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Scurvy History

Scurvy History

The history of scurvy dates back to times when sailors used to go on long voyages without proper nutrition. Read on to know more about this disease...
Rajib Singha
Last Updated: Apr 9, 2018
Scurvy is caused by a deficiency of vitamin C. This disorder was common among sailors, who used to go off to sea with no proper nutrition. The treacherous, stark conditions on ships facilitated the emergence of this disease. It set in even in people involved in long territorial campaigns, where they did not receive enough ration to provide them with an adequate amount of vitamin C. This was devastating for armies and navies, since up to 50% men suffered from this crippling disease. When this disease started spreading in civilizations such as Egypt, Greece, and Rome, no one suspected that this deadly ailment was being caused due to a mere deficiency of the nutrient now known as vitamin C.


Scurvy remained incurable until the arrival of the French explorer, Jacques Cartier, in Newfoundland in 1536. His men were dying from this mysterious disease, and he was advised by the natives to treat his men with potions made from spruce tree needles. Surprisingly, this humble potion was able to cure most of his crew. Spruce tree needles served as an excellent source of vitamin C, though Cartier didn't know anything about that. Until the 19th century, there was no specific information that could link scurvy to nutritional deficiencies. British naval commander James Lind pioneered a program for making citrus foods available in all sea voyages. He also composed a book which described miracle cures encountered with the use of lemon juice. However, he was ignored for his advice, which seemed loaded with speculations.

Sixty two years later, when Captain Cook was successful in keeping his sailors safe from scurvy for three successive voyages with the help of lime juice, the British Navy decided to adopt the program presented by Lind. It was in the early 1900s that people began to do extensive research on the benefits of vitamin C. Captain Cook was honored with the Copley Medal of the Royal Society for this success and influence in popularizing the cure for this rampant disease.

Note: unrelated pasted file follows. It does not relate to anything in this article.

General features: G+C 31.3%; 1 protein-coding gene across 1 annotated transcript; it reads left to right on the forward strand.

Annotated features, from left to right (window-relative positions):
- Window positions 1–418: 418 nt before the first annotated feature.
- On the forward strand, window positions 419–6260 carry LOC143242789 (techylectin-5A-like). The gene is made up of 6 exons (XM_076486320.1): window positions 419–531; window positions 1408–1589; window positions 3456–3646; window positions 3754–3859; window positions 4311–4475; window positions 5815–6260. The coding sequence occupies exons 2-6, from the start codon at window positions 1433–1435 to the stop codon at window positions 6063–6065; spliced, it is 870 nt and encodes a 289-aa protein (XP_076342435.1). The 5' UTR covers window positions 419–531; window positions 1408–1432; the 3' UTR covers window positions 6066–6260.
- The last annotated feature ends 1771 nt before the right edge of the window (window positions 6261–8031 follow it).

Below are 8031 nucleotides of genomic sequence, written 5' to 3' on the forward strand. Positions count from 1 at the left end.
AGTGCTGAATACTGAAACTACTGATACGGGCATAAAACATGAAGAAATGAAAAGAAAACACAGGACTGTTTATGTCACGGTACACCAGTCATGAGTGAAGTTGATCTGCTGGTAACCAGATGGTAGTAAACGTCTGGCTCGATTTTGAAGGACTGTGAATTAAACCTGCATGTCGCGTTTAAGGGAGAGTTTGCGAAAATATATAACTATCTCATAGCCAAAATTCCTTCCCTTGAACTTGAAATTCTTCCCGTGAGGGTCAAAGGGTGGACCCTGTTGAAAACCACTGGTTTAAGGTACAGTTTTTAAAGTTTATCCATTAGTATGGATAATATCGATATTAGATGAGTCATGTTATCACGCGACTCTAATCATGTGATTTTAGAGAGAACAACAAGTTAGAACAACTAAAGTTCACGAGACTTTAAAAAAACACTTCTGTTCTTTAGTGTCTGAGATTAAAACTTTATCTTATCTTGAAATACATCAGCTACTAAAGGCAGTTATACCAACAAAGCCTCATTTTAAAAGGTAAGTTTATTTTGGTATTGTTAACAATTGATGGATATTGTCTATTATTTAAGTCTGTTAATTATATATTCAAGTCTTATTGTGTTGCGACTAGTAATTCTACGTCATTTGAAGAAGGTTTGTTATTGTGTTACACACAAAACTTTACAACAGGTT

Symptoms of this disease include loss of appetite, slow weight gain, fever, tenderness, discomfort in legs, diarrhea, and rapid breathing. As the condition worsens, more symptoms, including bleeding and spongy gums, formation of spots on skin (especially on thighs and legs), loosened teeth, pale appearance, depression, and partial immobilization, are seen. Other symptoms are that wounds and cuts may take a longer time to heal, hair and skin may become dry, halted growth, hyperkeratosis (a skin disorder), and an autoimmune disease known as sicca syndrome.

Treatment involves replenishing vitamin C in the patient orally. Injections are also administered now. Although orange or lemon juice is considered to be an effective remedy, vitamin supplements are known to be more beneficial.

Scurvy does not affect most animals, as they can synthesize their own vitamin C, unlike humans and other primates. This is because we lack the enzyme required to carry out this process. This is why vitamin C must be obtained through external sources. Add lots of fruits to the diet, such as oranges, grapefruits, lemons, guava, kiwifruit, papaya, strawberries, and black currants. Also, boost your vitamin C level with vegetables such as tomatoes, carrots, bell peppers, spinach, potatoes, paprika, broccoli, and cabbage. Liver and oysters are also excellent sources of vitamin C.